Saturday, June 25, 2011
RIP Gene Colan :(
Legendary Marvel artist Gene Colan passed a couple of days ago, at the age of 84. I met him briefly at San Diego ComiCon in 2001, when I was still a punk teenager. He was a very nice man and seemed pleased that I was aware of his artwork on Iron Man. Though I imagine most 16-year-old boys wouldn't have been aware of those classic old issues, it would be years before I became aware of the breadth of his career.
Gene Colan had one of the most illustrious careers in comics, starting back when Marvel was still called Timely. At Marvel, he helped bring their fledgling superhero universe to life. His contributions included the early Daredevil comics, the creation of the Falcon (one of the first African-American superheroes, and a mainstay in the universe to this date), a large part of Steve Gerber's Howard the Duck series, and the entirety of Tomb of Dracula. All of this was drawn in his sharp, fluid, value-intensive style.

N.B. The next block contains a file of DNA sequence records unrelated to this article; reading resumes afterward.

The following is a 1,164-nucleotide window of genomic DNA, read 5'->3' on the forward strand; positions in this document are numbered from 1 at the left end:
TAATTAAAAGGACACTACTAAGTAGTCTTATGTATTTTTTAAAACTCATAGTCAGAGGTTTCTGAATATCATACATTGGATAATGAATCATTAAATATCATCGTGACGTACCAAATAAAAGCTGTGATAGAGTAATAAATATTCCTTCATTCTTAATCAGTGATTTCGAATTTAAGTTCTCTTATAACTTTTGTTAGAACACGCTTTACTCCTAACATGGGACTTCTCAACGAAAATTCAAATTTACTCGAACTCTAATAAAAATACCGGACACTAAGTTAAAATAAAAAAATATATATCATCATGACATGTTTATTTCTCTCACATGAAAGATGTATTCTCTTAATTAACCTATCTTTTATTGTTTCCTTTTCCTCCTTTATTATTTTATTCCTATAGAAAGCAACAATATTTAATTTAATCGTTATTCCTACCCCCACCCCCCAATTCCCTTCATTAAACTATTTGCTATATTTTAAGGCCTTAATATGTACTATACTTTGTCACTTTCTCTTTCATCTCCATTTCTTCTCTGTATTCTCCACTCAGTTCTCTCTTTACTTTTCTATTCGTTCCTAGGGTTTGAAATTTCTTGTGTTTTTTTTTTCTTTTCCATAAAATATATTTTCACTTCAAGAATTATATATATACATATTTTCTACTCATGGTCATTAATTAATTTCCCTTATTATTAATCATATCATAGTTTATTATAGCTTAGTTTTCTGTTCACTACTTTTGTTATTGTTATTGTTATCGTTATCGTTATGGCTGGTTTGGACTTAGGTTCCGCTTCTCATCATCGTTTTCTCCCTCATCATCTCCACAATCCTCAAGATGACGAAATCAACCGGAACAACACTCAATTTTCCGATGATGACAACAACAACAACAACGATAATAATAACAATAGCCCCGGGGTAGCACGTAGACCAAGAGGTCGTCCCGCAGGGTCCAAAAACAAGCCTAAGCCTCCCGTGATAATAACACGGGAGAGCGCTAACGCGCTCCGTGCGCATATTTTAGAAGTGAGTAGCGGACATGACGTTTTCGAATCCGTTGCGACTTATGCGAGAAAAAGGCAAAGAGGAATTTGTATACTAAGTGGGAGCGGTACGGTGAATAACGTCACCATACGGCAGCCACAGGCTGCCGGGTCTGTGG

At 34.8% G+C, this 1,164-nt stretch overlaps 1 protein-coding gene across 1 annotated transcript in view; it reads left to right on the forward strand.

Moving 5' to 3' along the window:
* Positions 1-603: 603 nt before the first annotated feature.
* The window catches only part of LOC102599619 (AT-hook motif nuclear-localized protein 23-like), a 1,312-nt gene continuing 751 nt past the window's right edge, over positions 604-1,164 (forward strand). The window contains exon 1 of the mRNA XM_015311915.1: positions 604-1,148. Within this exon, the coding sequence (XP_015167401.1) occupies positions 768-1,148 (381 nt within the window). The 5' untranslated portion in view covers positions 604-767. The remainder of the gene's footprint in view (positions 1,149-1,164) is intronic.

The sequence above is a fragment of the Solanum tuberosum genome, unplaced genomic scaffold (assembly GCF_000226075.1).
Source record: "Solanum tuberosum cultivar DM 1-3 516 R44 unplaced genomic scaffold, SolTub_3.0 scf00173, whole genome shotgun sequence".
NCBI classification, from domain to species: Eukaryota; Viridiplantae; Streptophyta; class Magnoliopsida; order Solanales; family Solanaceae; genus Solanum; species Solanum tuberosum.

What I want to focus on, though, is his final Marvel work; a flashback WW2 Captain America story written by Ed Brubaker. When I saw this, it didn't look like the Gene Colan comics of which I was familiar, due to the unique mix of graphite and watercolor. But it was just as beautiful as any of his earlier works. It was a dark, atmospheric style suited to a dark, atmospheric story involving Captain America and Bucky being besieged by vampires. Not only was Colan an extremely talented artist but he was able to continue learning, growing, and reinventing himself, even as he approached his final days.
God bless you, Gene, and rest in peace. :(